Blue Corn Moon

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About this Quilt

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Quiltmaker Judy Martin has been drawn to traditional Lone Star Quilts for decades. Lucky for us, she shares some of her time-tested techniques for success in this traditional-made-modern quilt pattern so you can make this visually striking quilt for yourself. With plenty of diagrams to show you how to sew strip sets, cut them on the bias, and directions on how to sew the quilt top with no set-in seams, even a confident beginner can make this quilt using Judy’s strip piecing quilting techniques. The Blue Corn Moon quilt pattern has modern appeal in these eye-catching solids, but you can use your favorite patterned fabrics for a more traditional look.

Judy Martin wrote her first book on Lone Star quilts, Shining Star Quilts, in 1987. One of the quilts in her book, called Unfolding Star, inspired this pattern. With black diamonds down the long diagonal of the block and rings that were a shade darker on one side of the block than they were on the other side, she always wanted to make another quilt based on that idea using a more substantial difference in values. Blue Corn Moon is the realization of that dream.

Designer Inspiration

Ever since I saw my first Lone Star quilt in a library book in 1972, I have been drawn to Lone Stars. Shortly thereafter, I made my first of a half dozen traditional Lone Star and Broken Star quilts. Fast forward to 1987 when I wrote my first book on Lone Stars. In that book, titled Shining Star Quilts, my design focus was on different ways to arrange the diamond-shaped blocks; on embellishing the background patches with piecing or appliqué; on incorporating half-diamond triangles, large and small diamonds, double- and triple-diamond parallelograms, and other variations within the diamond blocks; and on coloring the stars in concentric stars, chains parallel to the long diagonal, and variously accented rings. Favorite patterns from that book include my Mariner’s Star, which is a Broken Star with a Mariner’s Compass center and quarter Mariner’s Stars in the background squares; Spring Star, with its flower blocks in the background squares; and Radiant Star, with a small Lone Star surrounded by 16 more diamond-shaped blocks in a different color forming a 16-pointed star.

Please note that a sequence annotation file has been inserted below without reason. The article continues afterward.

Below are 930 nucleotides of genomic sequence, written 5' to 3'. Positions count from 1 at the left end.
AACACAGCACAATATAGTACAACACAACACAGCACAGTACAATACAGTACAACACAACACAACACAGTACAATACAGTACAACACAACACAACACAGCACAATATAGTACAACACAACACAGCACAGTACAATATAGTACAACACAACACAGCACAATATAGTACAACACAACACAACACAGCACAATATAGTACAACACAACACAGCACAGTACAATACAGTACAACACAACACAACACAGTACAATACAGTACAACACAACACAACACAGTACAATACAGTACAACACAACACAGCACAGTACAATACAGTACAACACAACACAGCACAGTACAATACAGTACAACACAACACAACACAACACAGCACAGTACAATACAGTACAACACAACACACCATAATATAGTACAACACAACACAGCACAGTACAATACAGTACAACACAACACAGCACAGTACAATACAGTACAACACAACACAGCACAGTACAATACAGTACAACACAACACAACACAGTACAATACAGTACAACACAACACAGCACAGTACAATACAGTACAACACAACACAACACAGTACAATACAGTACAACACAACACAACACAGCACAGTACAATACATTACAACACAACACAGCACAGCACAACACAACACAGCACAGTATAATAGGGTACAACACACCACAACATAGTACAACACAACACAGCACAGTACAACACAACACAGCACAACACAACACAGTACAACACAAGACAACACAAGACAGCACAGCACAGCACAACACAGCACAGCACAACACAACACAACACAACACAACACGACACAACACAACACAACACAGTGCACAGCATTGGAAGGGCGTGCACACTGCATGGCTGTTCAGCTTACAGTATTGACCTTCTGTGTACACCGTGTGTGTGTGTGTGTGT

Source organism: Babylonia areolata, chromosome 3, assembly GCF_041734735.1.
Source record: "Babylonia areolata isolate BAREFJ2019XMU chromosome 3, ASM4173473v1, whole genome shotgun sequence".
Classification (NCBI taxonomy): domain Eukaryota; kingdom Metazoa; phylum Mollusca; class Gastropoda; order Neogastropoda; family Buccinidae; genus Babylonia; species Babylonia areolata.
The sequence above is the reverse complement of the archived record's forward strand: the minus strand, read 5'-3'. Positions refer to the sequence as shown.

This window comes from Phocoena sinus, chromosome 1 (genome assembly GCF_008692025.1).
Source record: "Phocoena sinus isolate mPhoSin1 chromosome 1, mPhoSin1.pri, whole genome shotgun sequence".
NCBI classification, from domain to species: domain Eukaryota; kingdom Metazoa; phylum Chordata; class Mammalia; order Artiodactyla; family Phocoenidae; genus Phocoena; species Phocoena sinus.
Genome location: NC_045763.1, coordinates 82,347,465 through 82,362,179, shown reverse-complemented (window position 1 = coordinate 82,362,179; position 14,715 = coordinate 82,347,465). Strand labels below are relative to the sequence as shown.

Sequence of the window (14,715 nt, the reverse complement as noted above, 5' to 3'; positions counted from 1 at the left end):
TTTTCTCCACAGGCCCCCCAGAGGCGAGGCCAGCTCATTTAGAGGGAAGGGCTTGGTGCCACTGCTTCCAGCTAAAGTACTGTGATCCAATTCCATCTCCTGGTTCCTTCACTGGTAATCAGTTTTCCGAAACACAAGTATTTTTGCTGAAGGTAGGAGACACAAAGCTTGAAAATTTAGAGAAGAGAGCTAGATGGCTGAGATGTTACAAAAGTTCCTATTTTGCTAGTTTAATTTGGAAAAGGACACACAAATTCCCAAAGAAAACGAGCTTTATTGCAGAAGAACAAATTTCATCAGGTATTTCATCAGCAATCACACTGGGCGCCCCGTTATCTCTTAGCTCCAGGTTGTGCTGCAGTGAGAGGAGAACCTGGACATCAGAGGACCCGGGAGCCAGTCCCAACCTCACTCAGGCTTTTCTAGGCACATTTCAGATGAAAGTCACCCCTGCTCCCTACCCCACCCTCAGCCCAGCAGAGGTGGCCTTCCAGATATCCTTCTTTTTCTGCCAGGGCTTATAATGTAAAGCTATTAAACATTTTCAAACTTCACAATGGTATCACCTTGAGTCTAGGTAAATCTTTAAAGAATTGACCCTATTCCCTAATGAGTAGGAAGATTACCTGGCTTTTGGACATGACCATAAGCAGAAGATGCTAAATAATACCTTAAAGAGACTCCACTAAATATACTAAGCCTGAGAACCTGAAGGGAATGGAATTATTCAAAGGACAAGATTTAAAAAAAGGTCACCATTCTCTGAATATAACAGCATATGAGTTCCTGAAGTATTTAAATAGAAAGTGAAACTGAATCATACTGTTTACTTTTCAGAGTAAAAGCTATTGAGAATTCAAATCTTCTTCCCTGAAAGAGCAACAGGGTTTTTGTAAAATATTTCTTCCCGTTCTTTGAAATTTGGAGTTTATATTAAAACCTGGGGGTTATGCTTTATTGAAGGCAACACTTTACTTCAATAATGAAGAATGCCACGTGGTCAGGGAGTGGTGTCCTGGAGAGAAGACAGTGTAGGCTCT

One of the quilts in my Shining Star Quilts book, Unfolding Star, had a block that inspired my pattern for Quiltmaker. It had black diamonds down the long diagonal of the block and rings that were a shade darker on one side of the block than they were on the other side. I don’t think anyone noticed the shading because it was pretty subtle. I always wanted to make another quilt based on that idea, but using a more substantial difference in values.

Another inspiration for the quilt patterned here is the collection of gradated blocks and quilts in my new book. These are based on color wheel sequences or monochromatic shadings of five to nine fabrics. For the Quiltmaker block, I combined the shaded rings and the black division into vertical halves from Unfolding Star with one of the color-wheel sequences from the gradated Lone Stars chapter in my Singular Stars book. I had planned to include this quilt in my book, but I ran short of time and space.


Pattern Details

Quilt Designed by: Judy Martin
Pieced and Quilted by: Peg Spradlin
Skill Level: Challenging
Finished Size: 45 3/4″ x 45 3/4”
Finished Blocks: 1 Pieced Block
Fabrics: Fabrics in the quilt shown are from the Stonehenge, Toscana, Essense and Canvas collections, all from Northcott.


Get the Blue Corn Moon pattern and More from Quiltmaker September/October 2018